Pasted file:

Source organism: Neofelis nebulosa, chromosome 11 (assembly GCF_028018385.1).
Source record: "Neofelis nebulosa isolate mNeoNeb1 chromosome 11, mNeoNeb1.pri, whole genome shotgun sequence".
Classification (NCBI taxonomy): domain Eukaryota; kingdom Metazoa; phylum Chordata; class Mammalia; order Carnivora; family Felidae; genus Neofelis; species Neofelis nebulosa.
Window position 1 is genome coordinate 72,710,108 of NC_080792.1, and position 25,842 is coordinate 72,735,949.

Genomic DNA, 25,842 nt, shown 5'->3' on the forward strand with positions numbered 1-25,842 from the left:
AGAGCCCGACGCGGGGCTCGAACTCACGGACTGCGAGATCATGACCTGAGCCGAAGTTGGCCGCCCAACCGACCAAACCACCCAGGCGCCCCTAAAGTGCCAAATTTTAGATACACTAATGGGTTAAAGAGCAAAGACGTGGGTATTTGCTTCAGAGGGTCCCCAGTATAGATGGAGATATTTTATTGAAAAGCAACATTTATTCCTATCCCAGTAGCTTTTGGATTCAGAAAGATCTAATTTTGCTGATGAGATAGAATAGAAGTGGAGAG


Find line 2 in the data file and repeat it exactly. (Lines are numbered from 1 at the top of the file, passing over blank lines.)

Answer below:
Source record: "Neofelis nebulosa isolate mNeoNeb1 chromosome 11, mNeoNeb1.pri, whole genome shotgun sequence".